Kant’s Metaphysics & Buddhist Pranama
Having established this groundwork, let’s return now to Kant’s big question:
"Are synthetic, a priori judgments about noumena possible?"
So Kant is asking here: can we know what is really-real (i.e. the noumena, beyond the mere appearances) in a way that is not dependent upon experience (i.e. is a priori, logically prior to experience) and is meaningful in the sense of not simply being tautological (but rather verifying synthetic propositions about the really-real).
As a segueway into a conversation between Kant’s formulation of this issue, and Buddhist tenets of valid cognition, let’s make explicit some of the assumptions that his exploration is based upon.
Assumptions Implicit In Kant’s Formulation:
(1) Experience of phenomena is necessarily conditioned
(2) Experiential knowledge can provide knowledge of appearances only, i.e. of phenomena but never of noumena
(3) Ways of knowing (i.e. principles of valid cognition) are identical for phenomenal and noumenal realms
(4) Experiential/empirical and logical/rational ways of knowing are mutually-exclusive
Direct Perception In Buddhist Pranama
In Buddhist Pranama (logic & epistemology), there are two generally accepted categories of valid cognition: (1) direct perception, and (2) inference. These would seem to correspond, in a general way, to Kant’s a posteriori and a priori ways-of-knowing -- but there are some very important differences, which we’ll now explore.
The category of inference encompasses the processes of deductive reasoning: conclusions reached via the axioms of syllogistic logic. This is more-or-less the equivalent of what Kant would call a priori knowledge.
The category of direct perception (Sanskrit: pratyakṣa) includes four sub-categories:
(1) sensory direct perception (Skt: indriyapratyakṣa)
(2) mental direct perception (Skt: mānasapratyakṣa)
(3) yogic direct perception (Skt: yogipratyakṣa)
(4) reflexive-awareness direct perception (Skt: svasamvedana pratyakṣa)
This category of “direct perception” within Buddhist Pranama might, at first glance, seem to be basically the equivalent of Kant’s a posteriori knowledge (i.e. knowledge that is empirical in the sense of being based upon experience). In fact, however, there’s little if any overlap. Why? Because, for Kant, empirical knowledge is necessarily conditioned (by space, time, cause and effect etc.) -- and hence is never “direct” in the way this is proposed within Buddhist Pranama.
Direct perception, within this Buddhist epistemology, is non-conceptual, i.e. not conditioned by anything like Kant’s “categories” or “forms.” This is true for all four categories of direct perception: sensory, mental, yogic and reflexive-awareness. Conceptual construction can (and often does) arise out of direct perception (particularly in the cases of sensory or mental direct perception); or it can precede it (in certain cases of yogic or reflexive-awareness direct perception). In and of itself, however, direct perception is wholly unconditioned, and nonconceptual.
Such a definition of “direct perception” -- articulated within Buddhist pranama -- presents a direct challenge to Kant’s assumption that “sensory experience of phenomena is necessarily conditioned.” In this sense, none of what Kant might refer to as “a posteriori knowledge” would qualify as “direct perception.”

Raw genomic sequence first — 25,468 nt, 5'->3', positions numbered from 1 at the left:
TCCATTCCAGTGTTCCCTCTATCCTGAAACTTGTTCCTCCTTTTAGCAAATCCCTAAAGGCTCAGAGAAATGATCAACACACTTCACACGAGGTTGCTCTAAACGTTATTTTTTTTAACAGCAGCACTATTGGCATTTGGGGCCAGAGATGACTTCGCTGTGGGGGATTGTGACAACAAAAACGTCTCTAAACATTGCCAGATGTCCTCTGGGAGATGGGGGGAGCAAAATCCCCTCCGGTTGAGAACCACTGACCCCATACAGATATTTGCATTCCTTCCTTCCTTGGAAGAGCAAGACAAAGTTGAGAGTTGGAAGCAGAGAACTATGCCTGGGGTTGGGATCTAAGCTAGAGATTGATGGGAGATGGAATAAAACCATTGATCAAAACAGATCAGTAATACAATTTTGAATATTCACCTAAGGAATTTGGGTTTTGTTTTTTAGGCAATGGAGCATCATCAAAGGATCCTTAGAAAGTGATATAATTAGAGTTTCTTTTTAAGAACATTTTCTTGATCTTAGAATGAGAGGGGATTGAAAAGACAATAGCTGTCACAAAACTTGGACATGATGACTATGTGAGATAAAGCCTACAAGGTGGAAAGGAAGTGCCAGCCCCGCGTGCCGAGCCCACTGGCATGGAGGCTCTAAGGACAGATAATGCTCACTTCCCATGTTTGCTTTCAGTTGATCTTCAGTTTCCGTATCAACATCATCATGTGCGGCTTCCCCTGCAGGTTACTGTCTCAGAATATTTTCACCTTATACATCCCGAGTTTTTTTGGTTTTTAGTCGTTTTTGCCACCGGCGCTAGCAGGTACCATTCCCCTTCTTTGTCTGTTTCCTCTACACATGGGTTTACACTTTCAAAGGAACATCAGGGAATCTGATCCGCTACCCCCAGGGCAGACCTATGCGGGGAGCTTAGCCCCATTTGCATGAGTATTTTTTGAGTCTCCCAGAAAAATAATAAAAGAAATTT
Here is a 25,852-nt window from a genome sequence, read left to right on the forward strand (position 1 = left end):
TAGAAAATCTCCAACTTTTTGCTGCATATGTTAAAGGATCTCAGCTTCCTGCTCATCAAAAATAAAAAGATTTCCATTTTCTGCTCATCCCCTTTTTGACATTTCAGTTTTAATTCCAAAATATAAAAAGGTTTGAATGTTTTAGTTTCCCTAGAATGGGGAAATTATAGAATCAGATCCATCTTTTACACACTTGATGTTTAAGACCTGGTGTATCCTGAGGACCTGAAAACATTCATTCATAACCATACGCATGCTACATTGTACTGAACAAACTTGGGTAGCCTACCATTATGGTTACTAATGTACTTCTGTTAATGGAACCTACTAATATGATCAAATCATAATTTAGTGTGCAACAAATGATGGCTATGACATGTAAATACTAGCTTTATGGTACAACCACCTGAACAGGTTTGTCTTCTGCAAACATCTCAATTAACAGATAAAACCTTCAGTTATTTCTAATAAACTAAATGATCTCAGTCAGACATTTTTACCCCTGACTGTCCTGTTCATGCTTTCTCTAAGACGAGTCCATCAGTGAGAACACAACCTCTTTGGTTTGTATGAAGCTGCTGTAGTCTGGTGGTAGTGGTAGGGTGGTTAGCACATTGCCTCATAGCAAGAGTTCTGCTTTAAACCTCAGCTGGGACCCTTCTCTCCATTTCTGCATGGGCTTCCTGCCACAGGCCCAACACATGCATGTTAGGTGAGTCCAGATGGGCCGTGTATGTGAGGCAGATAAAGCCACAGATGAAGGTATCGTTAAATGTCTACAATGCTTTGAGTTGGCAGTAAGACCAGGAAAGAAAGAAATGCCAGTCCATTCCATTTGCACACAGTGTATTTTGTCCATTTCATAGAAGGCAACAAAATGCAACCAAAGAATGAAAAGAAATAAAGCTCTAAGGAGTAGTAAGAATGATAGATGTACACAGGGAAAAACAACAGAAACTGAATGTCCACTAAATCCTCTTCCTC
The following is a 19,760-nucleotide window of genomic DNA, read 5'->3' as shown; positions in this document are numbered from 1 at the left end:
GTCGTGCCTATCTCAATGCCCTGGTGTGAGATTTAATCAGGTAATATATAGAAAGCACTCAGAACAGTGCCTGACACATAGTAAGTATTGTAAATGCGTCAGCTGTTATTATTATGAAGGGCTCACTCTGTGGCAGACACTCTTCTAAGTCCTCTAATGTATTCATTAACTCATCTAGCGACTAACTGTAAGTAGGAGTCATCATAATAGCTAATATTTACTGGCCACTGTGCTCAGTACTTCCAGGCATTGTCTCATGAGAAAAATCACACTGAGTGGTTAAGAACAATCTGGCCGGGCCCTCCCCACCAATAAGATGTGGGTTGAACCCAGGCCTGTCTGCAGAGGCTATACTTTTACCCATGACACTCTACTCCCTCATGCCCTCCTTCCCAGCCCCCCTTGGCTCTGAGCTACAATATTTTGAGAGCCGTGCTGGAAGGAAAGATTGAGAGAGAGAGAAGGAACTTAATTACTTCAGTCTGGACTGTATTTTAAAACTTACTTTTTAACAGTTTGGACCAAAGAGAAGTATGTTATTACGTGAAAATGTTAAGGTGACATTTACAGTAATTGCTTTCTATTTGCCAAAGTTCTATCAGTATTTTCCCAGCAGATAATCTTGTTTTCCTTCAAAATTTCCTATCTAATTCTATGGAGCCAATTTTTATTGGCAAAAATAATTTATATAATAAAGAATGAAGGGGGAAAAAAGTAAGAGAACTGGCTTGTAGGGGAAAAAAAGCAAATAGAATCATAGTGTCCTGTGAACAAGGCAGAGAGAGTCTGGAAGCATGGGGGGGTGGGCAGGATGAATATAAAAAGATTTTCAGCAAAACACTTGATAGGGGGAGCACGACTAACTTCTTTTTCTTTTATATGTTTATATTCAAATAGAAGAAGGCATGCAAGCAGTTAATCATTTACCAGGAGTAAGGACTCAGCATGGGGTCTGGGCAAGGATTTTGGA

The following passage (from a paper by Funayama Toru) draws out in a bit more detail the relationship -- as it is understood within Buddhist pranama -- between direct perception and conceptual construction, in relation in particular to sensory direct perception. The basic idea is that our first moment of sensory (or mental) perception/cognition is always fresh, naked, direct (i.e. non-conceptual and unmediated) -- but that, for most people, a strong habit-energy draws us immediately into conceptual elaboration.
“Direct perception is explained to be a cognition arising immediately after the occurrence of an object, which does not continue at all. It exists only for one moment and in the next moment, the image (ākāra) in our cognition is substituted by a very similar, but completely different cognition. For example, when we see a desk, we usually believe that we can continue to perceive the desk as a single entity, admitting the identity of the object for a certain length of time. However, such an assumption is wrong according to the Pramāṇa School. They claim that what there really is in our perceptual vision is a sequence of very similar, but completely different moments of time, which are wrongly constructed to be a duration/continuum (saṃtāna) of one and the same desk. In reality, the image of the desk manifests itself only in the very first moment after one perceives the object. Only the cognition in the first moment is called direct perception and the succeeding similar cognitions in later moments, which belong to conceptual construction, cannot be referred to as direct perception.”
The process of what in Tibetan Buddhist practice is known as “purifying perception” -- of bringing into alignment “how things appear” with “how they really are” -- has everything to do with learning how to remain, moment by moment, at the level of direct perception -- rather than flowing unconsciously into conceptual construction.
So, to recap: Kant’s a posteriori knowledge would seem not to admit the possibility of nonconeptual, unconditoned “direct perception” -- the latter of which, in Buddhist practice, is an important aspect of “knowing what is real.”